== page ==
Receptionist: Malaysia Airlines has already cancelled its flight to Bangkok and vice versa. I will need to liaised with Thai Airways for your flight rebooking.

Me: Thank you very much. Here’s the address of Plaza Athenee, can you write the address in Thai? (On my mind: This is for me not to say anything to taxi driver and just hand over the address. I’m avoiding to be noticed as foreigner.)

I received a call from my managing director while in the middle of explanation to my workshop attendees that I need to leave immediately.

Managing Director: Get a flight immediately and leave the country. Get a hotel limo and be safe.

After reaching the hotel, it was very ironic that the hotel is like a cemetery. It was very quiet and all hotel guests have left the vicinity. The area of Plaza Athenee is known to be the place of residences for most of the expats living and working in Bangkok. During that time, as I alighted from the taxi on my way inside the hotel, Thai military men have surrounded the area and protecting it against potential danger.

The hotel immediately prepared a hotel limo that will take me privately and safely to the airport.

After few minutes of packing and checking out, I was on my way to the international airport. The hotel limo took the side streets to avoid the protesters until we reached the highway. Still I can see the people in the street gathering their packs. My mind was empty and all I can think of is to get my flight and leave.

The last thing that I can think of is the fear that I will get stranded in the country if international flights are discontinued due to protesters.

Bangkok International airport was packed with travelers hoping to get a flight and leave. Most of the international flights were already cancelled. Thai Airways accommodated the passengers. I managed to get a flight that night thru Thai Airways.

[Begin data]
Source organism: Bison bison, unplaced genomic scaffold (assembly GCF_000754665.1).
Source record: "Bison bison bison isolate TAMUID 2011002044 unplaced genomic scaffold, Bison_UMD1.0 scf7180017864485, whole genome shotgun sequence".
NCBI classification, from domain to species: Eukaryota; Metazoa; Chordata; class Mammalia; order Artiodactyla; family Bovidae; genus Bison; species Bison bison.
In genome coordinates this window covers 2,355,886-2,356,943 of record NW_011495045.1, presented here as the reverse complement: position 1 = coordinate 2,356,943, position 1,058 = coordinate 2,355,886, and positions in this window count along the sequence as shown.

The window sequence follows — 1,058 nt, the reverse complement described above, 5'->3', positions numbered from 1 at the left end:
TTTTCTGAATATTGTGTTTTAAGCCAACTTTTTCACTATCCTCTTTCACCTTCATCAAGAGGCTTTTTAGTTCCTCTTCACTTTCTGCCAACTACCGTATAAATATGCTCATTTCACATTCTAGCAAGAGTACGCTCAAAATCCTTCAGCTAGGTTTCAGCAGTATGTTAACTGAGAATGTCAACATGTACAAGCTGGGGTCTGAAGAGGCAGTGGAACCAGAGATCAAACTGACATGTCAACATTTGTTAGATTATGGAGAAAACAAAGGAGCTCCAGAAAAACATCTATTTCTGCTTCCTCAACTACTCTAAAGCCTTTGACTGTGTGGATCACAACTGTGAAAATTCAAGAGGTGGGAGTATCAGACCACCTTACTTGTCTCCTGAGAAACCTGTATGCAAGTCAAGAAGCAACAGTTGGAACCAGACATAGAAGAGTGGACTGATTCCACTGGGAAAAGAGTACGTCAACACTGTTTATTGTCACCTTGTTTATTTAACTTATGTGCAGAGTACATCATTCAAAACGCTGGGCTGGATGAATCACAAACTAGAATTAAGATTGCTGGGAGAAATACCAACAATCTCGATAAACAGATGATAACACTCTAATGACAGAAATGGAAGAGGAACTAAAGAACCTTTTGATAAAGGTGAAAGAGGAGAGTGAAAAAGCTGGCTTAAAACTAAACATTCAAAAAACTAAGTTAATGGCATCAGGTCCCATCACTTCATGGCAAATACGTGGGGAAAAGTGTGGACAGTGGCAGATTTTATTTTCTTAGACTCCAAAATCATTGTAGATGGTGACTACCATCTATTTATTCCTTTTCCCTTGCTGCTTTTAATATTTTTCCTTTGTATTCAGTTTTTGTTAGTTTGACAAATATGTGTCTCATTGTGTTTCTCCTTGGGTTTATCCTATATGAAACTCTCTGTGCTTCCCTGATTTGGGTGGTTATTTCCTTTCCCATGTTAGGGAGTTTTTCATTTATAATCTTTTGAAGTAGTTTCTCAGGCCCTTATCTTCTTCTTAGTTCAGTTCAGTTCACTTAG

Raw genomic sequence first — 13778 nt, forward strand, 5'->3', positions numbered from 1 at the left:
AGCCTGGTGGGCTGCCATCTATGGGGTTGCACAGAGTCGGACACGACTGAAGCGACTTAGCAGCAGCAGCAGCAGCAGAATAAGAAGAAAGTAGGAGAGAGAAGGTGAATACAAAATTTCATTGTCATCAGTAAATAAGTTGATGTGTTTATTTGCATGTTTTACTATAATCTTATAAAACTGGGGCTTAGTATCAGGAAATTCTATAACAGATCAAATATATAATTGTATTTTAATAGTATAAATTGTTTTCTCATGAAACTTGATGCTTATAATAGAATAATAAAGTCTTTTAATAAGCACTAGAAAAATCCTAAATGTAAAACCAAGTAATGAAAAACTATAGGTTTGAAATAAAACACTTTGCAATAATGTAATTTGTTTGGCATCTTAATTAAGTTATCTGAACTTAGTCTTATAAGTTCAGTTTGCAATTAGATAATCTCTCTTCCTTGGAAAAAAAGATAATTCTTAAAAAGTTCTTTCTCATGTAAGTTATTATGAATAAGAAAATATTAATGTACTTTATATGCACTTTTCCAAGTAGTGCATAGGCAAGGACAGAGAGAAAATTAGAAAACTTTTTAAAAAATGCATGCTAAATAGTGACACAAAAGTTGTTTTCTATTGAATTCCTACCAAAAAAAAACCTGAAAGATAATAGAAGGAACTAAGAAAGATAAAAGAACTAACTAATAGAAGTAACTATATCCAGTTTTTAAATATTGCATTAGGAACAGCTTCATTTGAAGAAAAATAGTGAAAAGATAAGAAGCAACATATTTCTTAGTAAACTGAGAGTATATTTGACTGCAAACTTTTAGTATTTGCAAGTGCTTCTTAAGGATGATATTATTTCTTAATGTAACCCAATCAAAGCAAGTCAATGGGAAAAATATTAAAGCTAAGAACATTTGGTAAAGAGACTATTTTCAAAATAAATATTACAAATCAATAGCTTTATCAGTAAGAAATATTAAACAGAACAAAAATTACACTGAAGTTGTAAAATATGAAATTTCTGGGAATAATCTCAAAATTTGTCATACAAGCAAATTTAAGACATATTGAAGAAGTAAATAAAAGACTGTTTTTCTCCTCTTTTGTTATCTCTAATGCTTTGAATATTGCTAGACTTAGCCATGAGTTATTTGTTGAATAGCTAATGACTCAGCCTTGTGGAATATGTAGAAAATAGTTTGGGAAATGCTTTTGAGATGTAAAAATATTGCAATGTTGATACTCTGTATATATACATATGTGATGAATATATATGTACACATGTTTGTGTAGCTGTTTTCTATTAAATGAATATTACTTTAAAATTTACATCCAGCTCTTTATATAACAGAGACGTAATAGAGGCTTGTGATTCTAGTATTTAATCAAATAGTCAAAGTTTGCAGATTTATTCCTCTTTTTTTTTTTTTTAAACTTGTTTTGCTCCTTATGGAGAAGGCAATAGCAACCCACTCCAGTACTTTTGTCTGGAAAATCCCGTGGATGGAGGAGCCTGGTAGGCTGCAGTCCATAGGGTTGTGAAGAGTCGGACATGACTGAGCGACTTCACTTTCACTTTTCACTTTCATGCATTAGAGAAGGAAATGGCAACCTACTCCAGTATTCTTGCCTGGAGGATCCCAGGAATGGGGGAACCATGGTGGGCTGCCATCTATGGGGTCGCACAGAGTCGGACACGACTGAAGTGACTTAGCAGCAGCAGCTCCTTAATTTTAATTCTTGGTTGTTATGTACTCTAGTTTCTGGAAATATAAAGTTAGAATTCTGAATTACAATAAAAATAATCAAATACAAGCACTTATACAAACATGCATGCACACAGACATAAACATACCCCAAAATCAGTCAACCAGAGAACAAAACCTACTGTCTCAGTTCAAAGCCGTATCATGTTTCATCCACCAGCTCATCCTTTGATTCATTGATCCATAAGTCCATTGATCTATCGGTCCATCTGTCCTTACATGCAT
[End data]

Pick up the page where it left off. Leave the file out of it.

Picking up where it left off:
Thankfully, I reached Kuala Lumpur safe and sound.

The following morning, I was watching the news from Kuala Lumpur. The news announced that Thailand international airport has to disrupt services due to political unstability. Few days later, Bangkok was announced to be under the state of emergency.

Working life continues and my travels were redirected to Indonesia for few opportunities.

While talking to my colleague,

Colleague: Well, if you get stranded in Thailand, you can always seek help from Malaysia embassy.

Me: (Laugh). You must have forgotten that I should be seeking help from Philippine embassy.

All of us were laughing.

After the incident, I learned that life can’t be controlled and crisis can appear out of nowhere without warning though signs are present and it’s up to us to acknowledge it. It is then I developed the habit that every time I travel whether it is business or holidays, I always remind the people that I love, cared, and treasured how much I love them. With constant flying, you will never know what can happen and when you will see them again.


Til next time. Au revoir.